03. Scott Hocknull - Dinosaur Man
Mt Etna DATING FAUNAL SUMMARY
Graph showing changes in species abundance over time from a hydric (water-abundant) habitat, through to a xeric (arid) one and then to a mesic (medium water level) habitat. Image: Scott Hocknull, Queensland Museum, Creative Commons licence BY-NC-SA.
Extinction of the rainforest
Throughout its history, the rainforests at Mt Etna have been relatively stable, even during times of glacial and inter-glacial cycles. Therefore, the peaks and troughs of climate don’t seem to affect the diversity and stability of this fragile ecosystem as much as something else. This other factor caused a major change in animal species and the extinction of rainforest in the region.
Something happened between 280 and 205ka that changed Mt Etna forever. There was a loss of over 80% of small to medium-sized mammalian species. New species replaced those that died out with about 75% replacement. Frog species richness decreased with new forms appearing such as Neobatrachus and Cyclorana, the water-holding frog. Lizard species numbers increased with the appearance of new xeric-adapted species.
These rainforests were replaced by an arid-adapted fauna and since this time several other faunal turnovers have occurred. Over the youngest middle Pleistocene (205–170ka) and Holocene fauna, frog and lizard species remained relatively stable. Three agamid (dragon) lizard species were replaced with three new ones: the bearded dragon; frilled-neck lizard; and the two-lined dragon.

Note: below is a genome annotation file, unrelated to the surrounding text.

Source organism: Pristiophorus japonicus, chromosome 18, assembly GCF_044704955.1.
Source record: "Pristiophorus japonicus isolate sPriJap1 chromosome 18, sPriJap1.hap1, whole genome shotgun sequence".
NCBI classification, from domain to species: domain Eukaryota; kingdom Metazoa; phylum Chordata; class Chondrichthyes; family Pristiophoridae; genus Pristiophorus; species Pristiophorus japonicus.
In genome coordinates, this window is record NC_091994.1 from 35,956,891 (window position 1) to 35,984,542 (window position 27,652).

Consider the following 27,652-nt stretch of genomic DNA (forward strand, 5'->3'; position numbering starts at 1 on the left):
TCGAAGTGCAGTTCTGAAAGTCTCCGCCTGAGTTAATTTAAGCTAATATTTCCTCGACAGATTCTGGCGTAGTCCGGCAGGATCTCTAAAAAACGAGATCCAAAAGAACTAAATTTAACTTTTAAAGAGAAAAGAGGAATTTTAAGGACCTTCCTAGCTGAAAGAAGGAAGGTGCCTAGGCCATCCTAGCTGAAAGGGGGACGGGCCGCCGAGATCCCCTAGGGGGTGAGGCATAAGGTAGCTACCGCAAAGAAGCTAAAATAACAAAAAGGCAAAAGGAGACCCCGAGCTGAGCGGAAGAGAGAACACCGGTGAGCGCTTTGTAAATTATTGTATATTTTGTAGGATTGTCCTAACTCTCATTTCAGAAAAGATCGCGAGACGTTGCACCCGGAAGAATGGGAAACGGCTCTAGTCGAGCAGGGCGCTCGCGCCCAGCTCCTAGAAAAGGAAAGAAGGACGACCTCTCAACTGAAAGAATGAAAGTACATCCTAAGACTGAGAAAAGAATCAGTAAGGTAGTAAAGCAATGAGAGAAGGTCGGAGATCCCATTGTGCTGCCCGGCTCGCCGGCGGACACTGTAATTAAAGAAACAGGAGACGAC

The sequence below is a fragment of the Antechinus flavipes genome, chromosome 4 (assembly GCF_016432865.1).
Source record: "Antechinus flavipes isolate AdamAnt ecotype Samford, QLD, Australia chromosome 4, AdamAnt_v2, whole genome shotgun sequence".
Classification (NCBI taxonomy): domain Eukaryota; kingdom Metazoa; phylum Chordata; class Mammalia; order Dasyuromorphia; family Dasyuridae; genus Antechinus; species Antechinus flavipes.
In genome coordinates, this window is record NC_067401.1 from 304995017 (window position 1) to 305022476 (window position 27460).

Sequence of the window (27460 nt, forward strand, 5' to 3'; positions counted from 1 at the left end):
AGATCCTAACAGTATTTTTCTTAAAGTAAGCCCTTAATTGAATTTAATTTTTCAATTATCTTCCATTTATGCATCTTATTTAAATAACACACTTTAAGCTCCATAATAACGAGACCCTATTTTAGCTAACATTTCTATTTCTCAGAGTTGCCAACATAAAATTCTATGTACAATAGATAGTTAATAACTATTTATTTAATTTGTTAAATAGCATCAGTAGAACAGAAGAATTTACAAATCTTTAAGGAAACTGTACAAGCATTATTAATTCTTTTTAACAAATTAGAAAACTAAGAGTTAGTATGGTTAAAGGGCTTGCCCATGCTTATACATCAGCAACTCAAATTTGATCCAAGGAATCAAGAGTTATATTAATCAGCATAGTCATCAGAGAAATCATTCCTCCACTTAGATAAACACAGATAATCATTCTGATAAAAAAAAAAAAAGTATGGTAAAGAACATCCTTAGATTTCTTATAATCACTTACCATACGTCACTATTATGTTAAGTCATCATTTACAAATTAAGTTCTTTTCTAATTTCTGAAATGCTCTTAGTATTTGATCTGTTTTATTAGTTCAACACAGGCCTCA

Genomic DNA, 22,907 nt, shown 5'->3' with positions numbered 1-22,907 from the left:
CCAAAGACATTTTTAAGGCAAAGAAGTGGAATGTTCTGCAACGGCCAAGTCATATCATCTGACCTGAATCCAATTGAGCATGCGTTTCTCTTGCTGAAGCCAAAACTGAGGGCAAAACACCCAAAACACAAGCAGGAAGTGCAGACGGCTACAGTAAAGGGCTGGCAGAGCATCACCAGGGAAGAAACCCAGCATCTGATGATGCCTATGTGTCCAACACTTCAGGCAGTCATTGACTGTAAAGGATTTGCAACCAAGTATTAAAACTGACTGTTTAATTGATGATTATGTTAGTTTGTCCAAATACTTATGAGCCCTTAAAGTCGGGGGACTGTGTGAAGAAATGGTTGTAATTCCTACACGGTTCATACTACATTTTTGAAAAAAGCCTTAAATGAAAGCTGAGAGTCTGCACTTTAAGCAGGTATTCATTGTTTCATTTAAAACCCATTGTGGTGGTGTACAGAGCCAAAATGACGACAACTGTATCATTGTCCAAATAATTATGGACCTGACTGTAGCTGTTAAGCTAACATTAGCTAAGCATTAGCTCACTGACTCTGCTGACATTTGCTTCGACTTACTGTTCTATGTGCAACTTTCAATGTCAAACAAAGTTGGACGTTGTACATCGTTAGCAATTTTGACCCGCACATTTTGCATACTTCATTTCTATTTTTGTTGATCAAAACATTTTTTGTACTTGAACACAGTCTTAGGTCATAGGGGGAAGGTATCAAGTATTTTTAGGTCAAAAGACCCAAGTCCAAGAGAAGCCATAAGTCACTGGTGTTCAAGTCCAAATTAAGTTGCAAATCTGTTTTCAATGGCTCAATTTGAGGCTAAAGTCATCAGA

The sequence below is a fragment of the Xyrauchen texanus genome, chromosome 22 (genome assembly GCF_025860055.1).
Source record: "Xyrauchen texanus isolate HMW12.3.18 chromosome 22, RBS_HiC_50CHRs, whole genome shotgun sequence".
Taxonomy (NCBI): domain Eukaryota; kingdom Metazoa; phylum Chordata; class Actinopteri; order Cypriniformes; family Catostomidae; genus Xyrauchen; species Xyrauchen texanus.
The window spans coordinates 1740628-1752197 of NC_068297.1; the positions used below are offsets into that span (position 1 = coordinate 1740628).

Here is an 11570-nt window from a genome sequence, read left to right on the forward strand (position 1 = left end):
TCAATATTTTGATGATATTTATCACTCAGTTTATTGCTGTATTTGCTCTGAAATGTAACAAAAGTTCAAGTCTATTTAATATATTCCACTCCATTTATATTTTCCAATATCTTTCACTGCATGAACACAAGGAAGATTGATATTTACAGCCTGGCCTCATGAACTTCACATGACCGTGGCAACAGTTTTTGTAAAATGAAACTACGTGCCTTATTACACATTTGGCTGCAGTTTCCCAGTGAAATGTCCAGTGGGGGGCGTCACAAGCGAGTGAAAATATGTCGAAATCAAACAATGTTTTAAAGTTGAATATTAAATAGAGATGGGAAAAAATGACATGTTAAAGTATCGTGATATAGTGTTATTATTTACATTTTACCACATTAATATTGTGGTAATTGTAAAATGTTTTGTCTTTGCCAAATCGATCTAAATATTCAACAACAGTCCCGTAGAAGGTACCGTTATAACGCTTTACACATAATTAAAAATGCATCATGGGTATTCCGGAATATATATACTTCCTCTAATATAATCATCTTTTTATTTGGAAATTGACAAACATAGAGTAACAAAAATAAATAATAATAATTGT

Looking at this faunal turnover from a regional scale, things began to change from about 350,000 years ago. Thresholds were reached where flora, fauna and climate shift to a completely different, drier and more unpredictable climate. The presence of arid-adapted species indicates a marked drop in rainfall during this faunal turnover at Mt Etna. This was probably a greater drop than what had occurred during previous glacials.
Climate changed dramatically, perhaps trying to find a new equilibrium that had dominated the past 4-5 million years. Ecosystems have to respond to these phase shifts or go extinct. The rainforest at Mt Etna simply reached a precipice. It could not come back from it, thus became extinct.
Compare this to the fossil story from Naracoorte Caves in South Australia, where over the same period ecosystems changed. However, here species were quicker to recover and less extinctions occurred.
The climate had started to change much earlier in the south. The Naracoorte fauna had already stabilised and was able to respond to these new climatic extremes. The trend towards aridity started about 600-500ka in southern regions and as early as 4-2 million years ago in central Australia. This arid trend did not start until 280ka at Mt Etna.
The striking difference between the Mt Etna and the Naracoorte records is that the Mt Etna non-megafaunal animals were driven extinct during this arid event. At Naracoorte, the fauna was more stable throughout the middle Pleistocene to the present day. This may reflect a longer time to this earlier onset of climate change. In contrast, the fauna at Mt Etna did not have as much time to adapt to the changed climate. This may be the reason for the greater number of extinctions.
The major faunal turnover at Mt Etna from 280-205ka was associated with this trend to increasing aridity. This may have been due to a possible shift towards an El Nino effect and decreasing monsoons. This would have led to increased aridity throughout northern Australia. As climate change occurred over a shorter time period, northern species did not have as much time to adapt. Species could not recover, leading to more extinctions.
What then does this mean for our present day rainforests?
- Are we now on the verge of another phase shift but instead of it being natural, it’s human-made?
- Is the short period of climate change the factor that will force some of our endangered species further down the road to extinction?